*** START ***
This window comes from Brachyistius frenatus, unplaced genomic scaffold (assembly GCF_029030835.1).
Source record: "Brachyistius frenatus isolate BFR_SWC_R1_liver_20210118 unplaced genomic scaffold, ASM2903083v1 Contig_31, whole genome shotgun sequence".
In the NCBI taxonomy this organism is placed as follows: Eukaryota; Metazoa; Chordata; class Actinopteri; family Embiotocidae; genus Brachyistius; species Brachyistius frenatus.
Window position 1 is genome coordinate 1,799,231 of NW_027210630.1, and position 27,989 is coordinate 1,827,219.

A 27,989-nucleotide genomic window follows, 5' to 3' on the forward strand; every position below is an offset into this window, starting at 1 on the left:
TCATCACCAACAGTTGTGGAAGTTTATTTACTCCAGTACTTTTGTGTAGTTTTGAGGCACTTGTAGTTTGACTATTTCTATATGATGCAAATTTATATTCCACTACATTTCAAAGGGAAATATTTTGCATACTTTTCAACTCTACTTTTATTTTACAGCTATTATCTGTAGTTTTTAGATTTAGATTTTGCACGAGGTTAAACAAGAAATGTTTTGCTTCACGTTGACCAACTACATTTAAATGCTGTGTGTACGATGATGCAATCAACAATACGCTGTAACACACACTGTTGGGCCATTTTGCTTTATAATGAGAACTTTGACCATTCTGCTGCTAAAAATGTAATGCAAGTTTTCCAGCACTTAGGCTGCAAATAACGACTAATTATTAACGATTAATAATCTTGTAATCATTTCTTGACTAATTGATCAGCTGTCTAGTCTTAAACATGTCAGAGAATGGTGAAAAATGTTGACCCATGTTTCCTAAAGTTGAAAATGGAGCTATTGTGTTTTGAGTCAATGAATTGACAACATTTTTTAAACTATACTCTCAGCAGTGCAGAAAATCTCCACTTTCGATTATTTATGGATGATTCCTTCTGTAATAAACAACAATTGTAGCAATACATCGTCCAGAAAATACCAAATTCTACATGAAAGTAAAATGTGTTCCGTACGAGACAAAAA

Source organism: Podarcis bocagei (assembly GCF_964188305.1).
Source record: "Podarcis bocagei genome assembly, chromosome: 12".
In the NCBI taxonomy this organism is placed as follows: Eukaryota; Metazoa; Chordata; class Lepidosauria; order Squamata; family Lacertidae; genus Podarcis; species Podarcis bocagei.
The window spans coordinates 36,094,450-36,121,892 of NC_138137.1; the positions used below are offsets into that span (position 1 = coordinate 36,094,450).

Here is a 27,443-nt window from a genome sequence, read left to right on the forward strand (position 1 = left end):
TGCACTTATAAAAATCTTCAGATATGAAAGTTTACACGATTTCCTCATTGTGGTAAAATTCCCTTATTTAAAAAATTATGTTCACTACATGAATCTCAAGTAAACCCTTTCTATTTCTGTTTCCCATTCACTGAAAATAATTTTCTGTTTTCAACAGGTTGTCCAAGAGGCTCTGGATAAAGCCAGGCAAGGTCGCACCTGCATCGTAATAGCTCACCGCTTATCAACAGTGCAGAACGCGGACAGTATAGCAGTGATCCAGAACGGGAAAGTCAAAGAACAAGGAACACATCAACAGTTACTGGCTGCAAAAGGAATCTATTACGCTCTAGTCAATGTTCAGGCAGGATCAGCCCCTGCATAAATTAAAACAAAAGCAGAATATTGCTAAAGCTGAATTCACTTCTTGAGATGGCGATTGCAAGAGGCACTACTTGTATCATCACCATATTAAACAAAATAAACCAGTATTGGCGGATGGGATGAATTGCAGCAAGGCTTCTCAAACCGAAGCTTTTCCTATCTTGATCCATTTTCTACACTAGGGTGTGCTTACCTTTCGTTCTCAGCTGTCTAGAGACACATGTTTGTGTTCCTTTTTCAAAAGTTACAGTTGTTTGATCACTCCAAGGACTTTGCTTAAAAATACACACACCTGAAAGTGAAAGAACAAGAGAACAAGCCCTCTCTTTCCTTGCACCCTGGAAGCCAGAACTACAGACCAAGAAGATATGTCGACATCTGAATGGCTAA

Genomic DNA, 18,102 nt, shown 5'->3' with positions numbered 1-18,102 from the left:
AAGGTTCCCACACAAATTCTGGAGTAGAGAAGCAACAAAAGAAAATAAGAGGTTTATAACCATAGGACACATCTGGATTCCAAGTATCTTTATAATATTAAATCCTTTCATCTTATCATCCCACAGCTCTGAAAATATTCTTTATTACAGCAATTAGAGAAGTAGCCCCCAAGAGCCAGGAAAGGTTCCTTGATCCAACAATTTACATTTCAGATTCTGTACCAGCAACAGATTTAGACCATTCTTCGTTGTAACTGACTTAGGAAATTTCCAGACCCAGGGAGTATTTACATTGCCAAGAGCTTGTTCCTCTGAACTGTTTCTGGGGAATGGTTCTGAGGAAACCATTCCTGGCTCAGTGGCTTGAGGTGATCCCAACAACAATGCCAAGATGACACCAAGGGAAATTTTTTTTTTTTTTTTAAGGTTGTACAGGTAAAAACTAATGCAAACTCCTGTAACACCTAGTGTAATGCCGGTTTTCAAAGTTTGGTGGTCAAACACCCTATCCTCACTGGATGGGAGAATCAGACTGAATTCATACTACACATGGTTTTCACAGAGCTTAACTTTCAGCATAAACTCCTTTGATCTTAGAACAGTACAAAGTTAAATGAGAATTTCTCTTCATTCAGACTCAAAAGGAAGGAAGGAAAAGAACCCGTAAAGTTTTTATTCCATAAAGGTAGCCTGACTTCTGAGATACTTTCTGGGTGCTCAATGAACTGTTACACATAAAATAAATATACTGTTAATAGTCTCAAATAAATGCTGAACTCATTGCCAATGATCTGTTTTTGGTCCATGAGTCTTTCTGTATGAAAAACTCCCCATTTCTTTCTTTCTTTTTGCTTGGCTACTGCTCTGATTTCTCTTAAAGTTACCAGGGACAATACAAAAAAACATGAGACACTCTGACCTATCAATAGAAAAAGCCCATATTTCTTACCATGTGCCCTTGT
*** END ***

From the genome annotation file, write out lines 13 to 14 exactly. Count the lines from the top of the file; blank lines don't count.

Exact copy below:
Genomic DNA, 18,102 nt, shown 5'->3' with positions numbered 1-18,102 from the left:
AAGGTTCCCACACAAATTCTGGAGTAGAGAAGCAACAAAAGAAAATAAGAGGTTTATAACCATAGGACACATCTGGATTCCAAGTATCTTTATAATATTAAATCCTTTCATCTTATCATCCCACAGCTCTGAAAATATTCTTTATTACAGCAATTAGAGAAGTAGCCCCCAAGAGCCAGGAAAGGTTCCTTGATCCAACAATTTACATTTCAGATTCTGTACCAGCAACAGATTTAGACCATTCTTCGTTGTAACTGACTTAGGAAATTTCCAGACCCAGGGAGTATTTACATTGCCAAGAGCTTGTTCCTCTGAACTGTTTCTGGGGAATGGTTCTGAGGAAACCATTCCTGGCTCAGTGGCTTGAGGTGATCCCAACAACAATGCCAAGATGACACCAAGGGAAATTTTTTTTTTTTTTTTAAGGTTGTACAGGTAAAAACTAATGCAAACTCCTGTAACACCTAGTGTAATGCCGGTTTTCAAAGTTTGGTGGTCAAACACCCTATCCTCACTGGATGGGAGAATCAGACTGAATTCATACTACACATGGTTTTCACAGAGCTTAACTTTCAGCATAAACTCCTTTGATCTTAGAACAGTACAAAGTTAAATGAGAATTTCTCTTCATTCAGACTCAAAAGGAAGGAAGGAAAAGAACCCGTAAAGTTTTTATTCCATAAAGGTAGCCTGACTTCTGAGATACTTTCTGGGTGCTCAATGAACTGTTACACATAAAATAAATATACTGTTAATAGTCTCAAATAAATGCTGAACTCATTGCCAATGATCTGTTTTTGGTCCATGAGTCTTTCTGTATGAAAAACTCCCCATTTCTTTCTTTCTTTTTGCTTGGCTACTGCTCTGATTTCTCTTAAAGTTACCAGGGACAATACAAAAAAACATGAGACACTCTGACCTATCAATAGAAAAAGCCCATATTTCTTACCATGTGCCCTTGT